Dehydroepiandrosterone (DHEA) is a hormone produced primarily by your adrenal glands. Your adrenal glands sit on top of your kidneys and also produce the hormones cortisol and aldosterone.
Unlike these other hormones, your levels of DHEA decline significantly as you get older. Your levels of DHEA are highest when you’re around the age of 20 and then decline by about 10 percent per decade.
By the time you reach your 70s or 80s, your DHEA levels may only be
DHEA is available in oral and topical supplements. Some people think that it may help slow the aging process, but at this time, there’s not enough evidence to back these claims.
Taking DHEA may have benefits for conditions such as:
However, more high-quality clinical trials need to be performed to fully understand these benefits.
Keep reading to find out what research has found out about DHEA so far, whether you should be taking it, and what the potential risks are.
DHEA is a steroid hormone made from cholesterol. It’s primarily produced in your adrenal glands, but small amounts are also made by your gonads, fat tissue, brain, and skin. It has many roles in your body, but not all these roles are well understood.
Your body can turn DHEA into estrogen and testosterone, the primary female and male hormones respectively. It also functions as a neurosteroid to increase the excitably of neurons in your central nervous system.
It’s thought that this effect on your nervous system might improve athletic performance, but more research is needed to fully understand its role. The World Anti-Doping Agency (WADE) and National Collegiate Athlete Associate (NCAA) both include DHEA on their banned substance lists.
DHEA levels peak around the time you’re 20 and may drop to less than 20 percent of their peak value over the next 40 to 60 years of your life. Low levels are linked to several conditions, such as depression and sexual dysfunction.
You can buy a synthetic form of DHEA in the form of oral tablets or topical creams. They’re sometimes marketed as an anti-aging supplements. However, DHEA’s role in aging isn’t well understood, and research hasn’t found compelling evidence that supplemental DHEA slows aging.
Some of the purported benefits of DHEA supplement include the following.
Low levels of DHEA are linked to low bone density. But research looking at the effects of DHEA supplementation for bone health has found mixed results.
There’s no evidence that DHEA can improve bone density in young adults.
Can DHEA supplements increase testosterone levels?
Your body can transform DHEA into testosterone. Taking a DHEA may increase your testosterone levels. A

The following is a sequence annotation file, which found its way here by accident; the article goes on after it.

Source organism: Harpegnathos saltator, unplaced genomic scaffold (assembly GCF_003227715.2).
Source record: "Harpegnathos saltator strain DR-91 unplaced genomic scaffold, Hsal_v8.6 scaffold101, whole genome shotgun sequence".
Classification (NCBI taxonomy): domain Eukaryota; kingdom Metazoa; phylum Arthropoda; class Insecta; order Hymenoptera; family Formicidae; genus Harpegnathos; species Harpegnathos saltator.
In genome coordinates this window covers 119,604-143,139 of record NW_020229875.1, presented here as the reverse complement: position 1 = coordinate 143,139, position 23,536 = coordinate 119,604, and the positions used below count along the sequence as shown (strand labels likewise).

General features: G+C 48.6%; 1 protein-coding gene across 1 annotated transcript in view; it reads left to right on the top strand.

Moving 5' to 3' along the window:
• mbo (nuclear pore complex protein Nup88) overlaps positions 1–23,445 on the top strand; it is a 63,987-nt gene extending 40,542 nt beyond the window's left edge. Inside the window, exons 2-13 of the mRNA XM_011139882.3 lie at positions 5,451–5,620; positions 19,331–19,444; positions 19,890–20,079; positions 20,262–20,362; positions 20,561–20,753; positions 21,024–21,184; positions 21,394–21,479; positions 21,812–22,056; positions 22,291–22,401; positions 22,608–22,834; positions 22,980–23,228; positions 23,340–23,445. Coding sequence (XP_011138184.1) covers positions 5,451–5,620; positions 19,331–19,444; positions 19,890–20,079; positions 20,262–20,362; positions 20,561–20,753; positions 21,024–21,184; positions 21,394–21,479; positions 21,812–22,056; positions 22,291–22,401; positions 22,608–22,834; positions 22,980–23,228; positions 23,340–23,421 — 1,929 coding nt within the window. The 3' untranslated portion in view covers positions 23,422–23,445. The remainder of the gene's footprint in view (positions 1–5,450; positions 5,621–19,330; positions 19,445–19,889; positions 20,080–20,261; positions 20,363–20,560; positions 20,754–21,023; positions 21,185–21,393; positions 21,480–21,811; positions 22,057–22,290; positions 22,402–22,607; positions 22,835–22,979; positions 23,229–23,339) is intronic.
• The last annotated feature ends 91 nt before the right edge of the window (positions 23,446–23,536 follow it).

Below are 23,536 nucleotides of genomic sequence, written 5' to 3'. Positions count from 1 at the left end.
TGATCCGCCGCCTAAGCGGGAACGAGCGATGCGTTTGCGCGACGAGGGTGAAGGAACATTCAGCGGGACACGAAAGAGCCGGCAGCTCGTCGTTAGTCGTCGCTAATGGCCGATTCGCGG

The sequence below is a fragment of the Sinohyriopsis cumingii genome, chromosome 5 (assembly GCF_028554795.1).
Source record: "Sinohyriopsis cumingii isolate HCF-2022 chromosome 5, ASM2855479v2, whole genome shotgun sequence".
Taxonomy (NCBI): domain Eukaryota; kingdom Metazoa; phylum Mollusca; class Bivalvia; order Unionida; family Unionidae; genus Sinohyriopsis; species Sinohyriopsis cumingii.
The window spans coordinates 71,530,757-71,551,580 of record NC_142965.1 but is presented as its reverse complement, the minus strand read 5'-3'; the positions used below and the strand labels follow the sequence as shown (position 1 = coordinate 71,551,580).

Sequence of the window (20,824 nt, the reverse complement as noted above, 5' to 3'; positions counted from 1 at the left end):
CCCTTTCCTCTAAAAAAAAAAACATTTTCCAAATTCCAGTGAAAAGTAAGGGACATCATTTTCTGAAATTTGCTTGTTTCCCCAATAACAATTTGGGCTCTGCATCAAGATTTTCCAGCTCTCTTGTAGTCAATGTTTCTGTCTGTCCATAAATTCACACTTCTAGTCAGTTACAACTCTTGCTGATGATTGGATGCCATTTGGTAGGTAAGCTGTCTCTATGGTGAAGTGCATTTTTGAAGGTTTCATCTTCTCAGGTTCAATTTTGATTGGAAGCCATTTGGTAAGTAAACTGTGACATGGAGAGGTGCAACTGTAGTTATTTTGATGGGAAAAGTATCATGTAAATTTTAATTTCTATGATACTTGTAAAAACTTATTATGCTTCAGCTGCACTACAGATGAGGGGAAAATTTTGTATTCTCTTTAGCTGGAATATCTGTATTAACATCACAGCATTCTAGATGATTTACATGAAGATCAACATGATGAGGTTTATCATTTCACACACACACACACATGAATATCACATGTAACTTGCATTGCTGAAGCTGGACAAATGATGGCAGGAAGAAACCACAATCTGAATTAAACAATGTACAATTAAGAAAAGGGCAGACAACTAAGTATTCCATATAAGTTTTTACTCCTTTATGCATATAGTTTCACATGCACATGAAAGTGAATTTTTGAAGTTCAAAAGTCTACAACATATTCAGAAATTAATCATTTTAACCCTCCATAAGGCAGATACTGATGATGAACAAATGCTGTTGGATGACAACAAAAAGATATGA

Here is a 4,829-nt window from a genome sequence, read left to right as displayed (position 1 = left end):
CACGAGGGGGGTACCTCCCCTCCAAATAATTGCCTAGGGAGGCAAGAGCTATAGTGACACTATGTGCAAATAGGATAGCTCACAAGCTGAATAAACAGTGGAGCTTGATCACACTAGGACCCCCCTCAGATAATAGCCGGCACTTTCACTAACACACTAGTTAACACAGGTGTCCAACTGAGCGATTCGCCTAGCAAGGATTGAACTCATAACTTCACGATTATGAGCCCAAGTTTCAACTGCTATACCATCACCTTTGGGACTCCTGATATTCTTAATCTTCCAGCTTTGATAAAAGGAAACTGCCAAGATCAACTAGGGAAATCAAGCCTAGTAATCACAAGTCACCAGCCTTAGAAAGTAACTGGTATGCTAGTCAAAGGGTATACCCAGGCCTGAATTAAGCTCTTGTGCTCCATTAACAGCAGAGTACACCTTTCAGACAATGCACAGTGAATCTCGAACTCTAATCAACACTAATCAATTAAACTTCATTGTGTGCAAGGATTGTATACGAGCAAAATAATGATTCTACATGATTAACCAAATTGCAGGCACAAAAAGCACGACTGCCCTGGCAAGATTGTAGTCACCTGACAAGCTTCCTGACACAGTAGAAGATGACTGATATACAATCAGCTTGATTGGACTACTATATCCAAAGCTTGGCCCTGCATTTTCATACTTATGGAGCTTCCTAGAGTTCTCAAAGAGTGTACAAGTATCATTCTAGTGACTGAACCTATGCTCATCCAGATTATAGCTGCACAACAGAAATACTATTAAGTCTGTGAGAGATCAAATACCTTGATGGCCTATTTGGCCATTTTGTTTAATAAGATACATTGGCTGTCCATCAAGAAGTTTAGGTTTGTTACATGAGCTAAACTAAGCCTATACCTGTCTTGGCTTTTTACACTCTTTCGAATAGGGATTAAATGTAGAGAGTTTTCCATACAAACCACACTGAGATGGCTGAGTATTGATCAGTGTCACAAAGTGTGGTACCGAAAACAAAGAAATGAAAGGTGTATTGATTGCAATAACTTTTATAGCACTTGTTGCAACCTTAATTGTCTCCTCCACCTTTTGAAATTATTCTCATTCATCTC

There’s still a lot that’s unclear when it comes to DHEA and depression. A
More research is needed with more participants to draw any definitive conclusions.
Your body produces most of its DHEA in your adrenal glands. Your adrenal glands also produce cortisol and aldosterone. Adrenal insufficiency is when your adrenal glands don’t produce enough of these hormones.
Taking a DHEA may help increase quality of life in people with adrenal insufficiency.
How do you know if your DHEA levels are low?
Low DHEA causes general symptoms such as prolonged fatigue, poor concentration, and a sense of diminished well-being. The best way to tell if you’re DHEA is low is to get a type of blood test called a DHEA-sulfate serum test.
Vaginal atrophy is a thinning of the vagina that often occurs during or after menopause due to a loss of estrogen.
Doses of up to 50 mg of DHEA per day are often used in research. The long-term safety hasn’t been well established.
The highest dose of DHEA used in research was
Some side effects linked to DHEA supplementation include:
- reduced HDL cholesterol
- male-pattern hair growth in women
- heart palpitations
- oily skin
People with liver problems shouldn’t take DHEA
DHEA is metabolized in the liver. People with known liver problems shouldn’t take DHEA. People taking hormone replacement therapy or who have a known hypersensitivity to DHEA should also avoid it.
Medications that DHEA can interact with include:
- selective serotonin reuptake inhibitors (SSRIs)
- valproic acid
Although there’s some evidence that DHEA may benefit specific populations, most of the research at this point is mixed.
The Mayo Clinic recommends avoiding DHEA due to its potential for serious side effects and a lack of evidence to support its use.
If you’re an athlete who undergoes drug testing, you should avoid DHEA supplements since it’s a banned substance by WADA and the NCAA.
If you’re considering taking DHEA, it’s a good idea to talk to a doctor first. Taking a DHEA supplement may raise your levels of testosterone or estrogen that can have unwanted side effects.
DHEA is a hormone produced by your adrenal glands that declines as you age. It has many functions in your body, but many of these functions still aren’t well understood.
The Mayo Clinic and many other sources advise against taking DHEA supplements since there’s little evidence that they’re effective for most people, and they have the potential to cause unwanted side effects.